immigration rules

U.S. Immigration Rules – Recent Amendments and What to Know

March 28, 2024 |

The U.S. Citizenship and Immigration Services (USCIS) recently announced significant changes to immigration rules and fees. These modifications may affect numerous applicants, and we will delve into these changes to provide a comprehensive understanding.

Latest Announcements from USCIS

USCIS, the body responsible for handling immigration applications in the United States, recently introduced several modifications to immigration rules and fees, which may have implications for a number of applicants.

Adjustment of Certain Immigration and Naturalization Fees

On January 30, 2024, USCIS announced its decision to modify specific immigration and naturalization benefit request fees. This is the first fee adjustment since 2016, and the new fees will come into effect on April 1, 2024. This adjustment was a result of a thorough fee review, which concluded that the current fee schedule falls significantly short of covering the full operational costs of the agency.

Under the final rule, the agency’s required annual cost recovery was reduced by $727 million. This reduction was partly due to improved efficiency measures and the budget effects of these measures. The final rule also allowed for special fee discounts for non-profit organizations and small business employers.

Additionally, eligibility for a 50% fee reduction for naturalization applications was expanded. This reduction is now available to individuals who can demonstrate that their household income falls between 150% and 400% of the Federal Poverty Guidelines.

Strengthened Integrity Measures, H-1B Cap Initial Registration Period, and Online Filing of H-1B Petitions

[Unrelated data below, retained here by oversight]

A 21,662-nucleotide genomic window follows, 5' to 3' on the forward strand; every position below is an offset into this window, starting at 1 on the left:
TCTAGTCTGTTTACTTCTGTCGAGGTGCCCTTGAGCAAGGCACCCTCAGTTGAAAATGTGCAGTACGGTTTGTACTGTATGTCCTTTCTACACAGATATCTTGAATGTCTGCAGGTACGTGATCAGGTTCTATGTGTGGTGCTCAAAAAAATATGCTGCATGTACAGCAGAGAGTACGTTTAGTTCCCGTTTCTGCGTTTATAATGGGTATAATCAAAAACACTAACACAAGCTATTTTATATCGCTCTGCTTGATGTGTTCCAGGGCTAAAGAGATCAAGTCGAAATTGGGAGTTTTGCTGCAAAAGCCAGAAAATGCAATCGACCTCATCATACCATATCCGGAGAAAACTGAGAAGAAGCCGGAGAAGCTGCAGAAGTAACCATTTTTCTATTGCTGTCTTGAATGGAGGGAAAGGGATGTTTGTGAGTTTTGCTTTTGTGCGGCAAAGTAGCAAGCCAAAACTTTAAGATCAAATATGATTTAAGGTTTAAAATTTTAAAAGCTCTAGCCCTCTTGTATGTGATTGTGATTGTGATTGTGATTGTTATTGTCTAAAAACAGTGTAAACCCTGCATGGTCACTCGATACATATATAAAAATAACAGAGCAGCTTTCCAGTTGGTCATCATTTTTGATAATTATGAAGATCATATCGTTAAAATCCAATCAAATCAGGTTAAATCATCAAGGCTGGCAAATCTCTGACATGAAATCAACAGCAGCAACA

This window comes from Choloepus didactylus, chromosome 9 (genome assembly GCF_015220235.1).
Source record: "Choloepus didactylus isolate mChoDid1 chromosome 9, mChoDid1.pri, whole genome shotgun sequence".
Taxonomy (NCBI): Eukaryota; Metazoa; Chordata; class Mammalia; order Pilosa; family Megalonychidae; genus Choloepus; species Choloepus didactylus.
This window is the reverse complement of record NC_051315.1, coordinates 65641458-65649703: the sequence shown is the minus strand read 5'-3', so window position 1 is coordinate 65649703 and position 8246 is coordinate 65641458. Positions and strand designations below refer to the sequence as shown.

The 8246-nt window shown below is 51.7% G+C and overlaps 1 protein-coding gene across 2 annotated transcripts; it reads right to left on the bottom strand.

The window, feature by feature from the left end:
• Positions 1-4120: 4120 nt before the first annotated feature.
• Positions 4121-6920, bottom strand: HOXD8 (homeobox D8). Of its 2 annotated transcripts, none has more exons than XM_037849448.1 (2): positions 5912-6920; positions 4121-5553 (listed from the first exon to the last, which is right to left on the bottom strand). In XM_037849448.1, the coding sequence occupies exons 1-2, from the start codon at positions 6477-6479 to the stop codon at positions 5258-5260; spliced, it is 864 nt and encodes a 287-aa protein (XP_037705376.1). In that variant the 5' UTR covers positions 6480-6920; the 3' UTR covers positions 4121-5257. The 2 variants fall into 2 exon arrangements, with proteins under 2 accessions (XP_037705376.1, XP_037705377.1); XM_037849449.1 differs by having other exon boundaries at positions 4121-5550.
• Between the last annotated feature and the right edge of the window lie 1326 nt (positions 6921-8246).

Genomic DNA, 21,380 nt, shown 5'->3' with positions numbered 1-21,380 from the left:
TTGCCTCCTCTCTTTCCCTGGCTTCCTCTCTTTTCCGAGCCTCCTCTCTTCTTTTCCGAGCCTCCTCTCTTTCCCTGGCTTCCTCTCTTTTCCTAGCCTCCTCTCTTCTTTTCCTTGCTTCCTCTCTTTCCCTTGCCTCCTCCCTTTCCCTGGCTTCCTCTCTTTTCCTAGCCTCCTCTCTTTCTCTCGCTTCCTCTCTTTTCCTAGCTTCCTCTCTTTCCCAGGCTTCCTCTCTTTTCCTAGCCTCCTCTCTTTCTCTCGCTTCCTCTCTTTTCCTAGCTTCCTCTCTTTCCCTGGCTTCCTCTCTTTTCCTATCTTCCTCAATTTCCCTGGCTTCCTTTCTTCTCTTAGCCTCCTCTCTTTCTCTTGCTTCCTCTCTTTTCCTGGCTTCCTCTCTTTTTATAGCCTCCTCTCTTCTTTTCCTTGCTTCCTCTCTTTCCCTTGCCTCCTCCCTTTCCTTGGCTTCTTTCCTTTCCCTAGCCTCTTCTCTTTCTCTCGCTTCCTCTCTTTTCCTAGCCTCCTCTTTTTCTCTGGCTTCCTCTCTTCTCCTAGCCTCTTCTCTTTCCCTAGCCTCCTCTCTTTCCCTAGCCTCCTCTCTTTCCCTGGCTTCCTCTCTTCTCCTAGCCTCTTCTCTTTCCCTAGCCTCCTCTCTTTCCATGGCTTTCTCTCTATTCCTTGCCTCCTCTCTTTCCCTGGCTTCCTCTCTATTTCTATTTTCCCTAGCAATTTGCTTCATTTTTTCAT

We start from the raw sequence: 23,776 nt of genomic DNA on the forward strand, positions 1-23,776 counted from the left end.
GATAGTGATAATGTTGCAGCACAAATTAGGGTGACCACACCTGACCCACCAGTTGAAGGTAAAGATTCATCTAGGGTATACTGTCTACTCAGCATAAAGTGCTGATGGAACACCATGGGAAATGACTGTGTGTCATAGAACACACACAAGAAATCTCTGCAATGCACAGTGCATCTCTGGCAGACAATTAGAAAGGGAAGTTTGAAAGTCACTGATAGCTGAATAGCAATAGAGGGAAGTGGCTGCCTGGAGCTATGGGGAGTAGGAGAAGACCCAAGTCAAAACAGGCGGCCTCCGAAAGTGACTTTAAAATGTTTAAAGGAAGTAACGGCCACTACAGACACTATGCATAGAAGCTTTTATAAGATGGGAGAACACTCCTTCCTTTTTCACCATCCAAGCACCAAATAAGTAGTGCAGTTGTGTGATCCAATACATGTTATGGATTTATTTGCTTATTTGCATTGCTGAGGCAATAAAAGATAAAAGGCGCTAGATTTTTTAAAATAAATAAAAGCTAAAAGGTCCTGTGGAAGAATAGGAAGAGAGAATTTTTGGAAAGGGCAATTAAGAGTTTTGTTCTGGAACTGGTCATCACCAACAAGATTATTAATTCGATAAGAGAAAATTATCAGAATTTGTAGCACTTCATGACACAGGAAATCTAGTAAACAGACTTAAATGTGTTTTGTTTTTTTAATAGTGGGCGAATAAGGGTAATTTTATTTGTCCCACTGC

USCIS announced a final rule designed to increase the integrity of the H-1B registration process and reduce the potential for fraud. The rule also reduces the potential for manipulation of the registration system so that each beneficiary has the same chance of being selected, regardless of the number of registrations submitted on their behalf.

Under the new beneficiary-centric process, registrations will be selected by unique beneficiary rather than by registration. USCIS will also require registrants to provide valid passport information or valid travel document information for each beneficiary.

Alongside this, USCIS announced the initial registration period dates for the fiscal year (FY) 2025 H-1B cap, and the launch of an online filing option for Forms I-129, Petition for a Nonimmigrant Worker and Form I-907, Request for Premium Processing Service for H-1B petitioners.

New Payment Procedure for Filing In-Person

USCIS is introducing a new process for most applicants, petitioners, requestors, and their attorneys and accredited representatives to pay for certain benefit request forms by mail or remotely instead of in person at a field office. Under this new process, applicants can mail either a check or Form G-1450, Authorization for Credit Card Transactions, to the field office with their benefit request.

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